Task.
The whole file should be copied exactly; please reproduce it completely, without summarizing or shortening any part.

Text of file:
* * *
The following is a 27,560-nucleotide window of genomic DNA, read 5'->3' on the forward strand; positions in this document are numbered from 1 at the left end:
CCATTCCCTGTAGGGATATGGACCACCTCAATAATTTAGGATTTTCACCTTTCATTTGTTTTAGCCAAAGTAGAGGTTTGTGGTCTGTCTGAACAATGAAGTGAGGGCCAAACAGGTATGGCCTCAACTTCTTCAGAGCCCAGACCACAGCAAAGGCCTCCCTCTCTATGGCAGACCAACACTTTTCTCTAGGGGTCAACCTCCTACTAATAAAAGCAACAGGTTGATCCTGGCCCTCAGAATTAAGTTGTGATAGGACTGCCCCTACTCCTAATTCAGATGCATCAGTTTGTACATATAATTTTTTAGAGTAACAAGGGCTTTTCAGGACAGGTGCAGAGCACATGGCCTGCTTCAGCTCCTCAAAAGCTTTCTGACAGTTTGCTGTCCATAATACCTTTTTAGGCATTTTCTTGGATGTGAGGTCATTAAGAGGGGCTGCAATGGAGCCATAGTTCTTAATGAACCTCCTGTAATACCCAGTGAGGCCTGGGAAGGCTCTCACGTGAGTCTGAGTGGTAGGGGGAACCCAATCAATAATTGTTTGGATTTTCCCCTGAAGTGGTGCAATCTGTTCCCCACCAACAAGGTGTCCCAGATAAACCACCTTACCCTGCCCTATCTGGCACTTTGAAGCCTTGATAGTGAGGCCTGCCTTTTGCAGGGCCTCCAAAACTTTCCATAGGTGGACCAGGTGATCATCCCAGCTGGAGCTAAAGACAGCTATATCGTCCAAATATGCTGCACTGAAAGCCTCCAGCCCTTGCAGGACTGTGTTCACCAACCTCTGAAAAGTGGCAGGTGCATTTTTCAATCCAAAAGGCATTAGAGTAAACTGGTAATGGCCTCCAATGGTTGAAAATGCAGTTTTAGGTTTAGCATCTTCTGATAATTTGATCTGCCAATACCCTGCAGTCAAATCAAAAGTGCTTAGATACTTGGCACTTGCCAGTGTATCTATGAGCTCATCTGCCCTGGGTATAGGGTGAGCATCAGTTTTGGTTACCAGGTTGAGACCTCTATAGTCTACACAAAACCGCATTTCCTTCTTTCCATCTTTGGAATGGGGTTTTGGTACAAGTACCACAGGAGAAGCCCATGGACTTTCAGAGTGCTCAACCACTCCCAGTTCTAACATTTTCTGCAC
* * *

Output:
The following is a 27,560-nucleotide window of genomic DNA, read 5'->3' on the forward strand; positions in this document are numbered from 1 at the left end:
CCATTCCCTGTAGGGATATGGACCACCTCAATAATTTAGGATTTTCACCTTTCATTTGTTTTAGCCAAAGTAGAGGTTTGTGGTCTGTCTGAACAATGAAGTGAGGGCCAAACAGGTATGGCCTCAACTTCTTCAGAGCCCAGACCACAGCAAAGGCCTCCCTCTCTATGGCAGACCAACACTTTTCTCTAGGGGTCAACCTCCTACTAATAAAAGCAACAGGTTGATCCTGGCCCTCAGAATTAAGTTGTGATAGGACTGCCCCTACTCCTAATTCAGATGCATCAGTTTGTACATATAATTTTTTAGAGTAACAAGGGCTTTTCAGGACAGGTGCAGAGCACATGGCCTGCTTCAGCTCCTCAAAAGCTTTCTGACAGTTTGCTGTCCATAATACCTTTTTAGGCATTTTCTTGGATGTGAGGTCATTAAGAGGGGCTGCAATGGAGCCATAGTTCTTAATGAACCTCCTGTAATACCCAGTGAGGCCTGGGAAGGCTCTCACGTGAGTCTGAGTGGTAGGGGGAACCCAATCAATAATTGTTTGGATTTTCCCCTGAAGTGGTGCAATCTGTTCCCCACCAACAAGGTGTCCCAGATAAACCACCTTACCCTGCCCTATCTGGCACTTTGAAGCCTTGATAGTGAGGCCTGCCTTTTGCAGGGCCTCCAAAACTTTCCATAGGTGGACCAGGTGATCATCCCAGCTGGAGCTAAAGACAGCTATATCGTCCAAATATGCTGCACTGAAAGCCTCCAGCCCTTGCAGGACTGTGTTCACCAACCTCTGAAAAGTGGCAGGTGCATTTTTCAATCCAAAAGGCATTAGAGTAAACTGGTAATGGCCTCCAATGGTTGAAAATGCAGTTTTAGGTTTAGCATCTTCTGATAATTTGATCTGCCAATACCCTGCAGTCAAATCAAAAGTGCTTAGATACTTGGCACTTGCCAGTGTATCTATGAGCTCATCTGCCCTGGGTATAGGGTGAGCATCAGTTTTGGTTACCAGGTTGAGACCTCTATAGTCTACACAAAACCGCATTTCCTTCTTTCCATCTTTGGAATGGGGTTTTGGTACAAGTACCACAGGAGAAGCCCATGGACTTTCAGAGTGCTCAACCACTCCCAGTTCTAACATTTTCTGCAC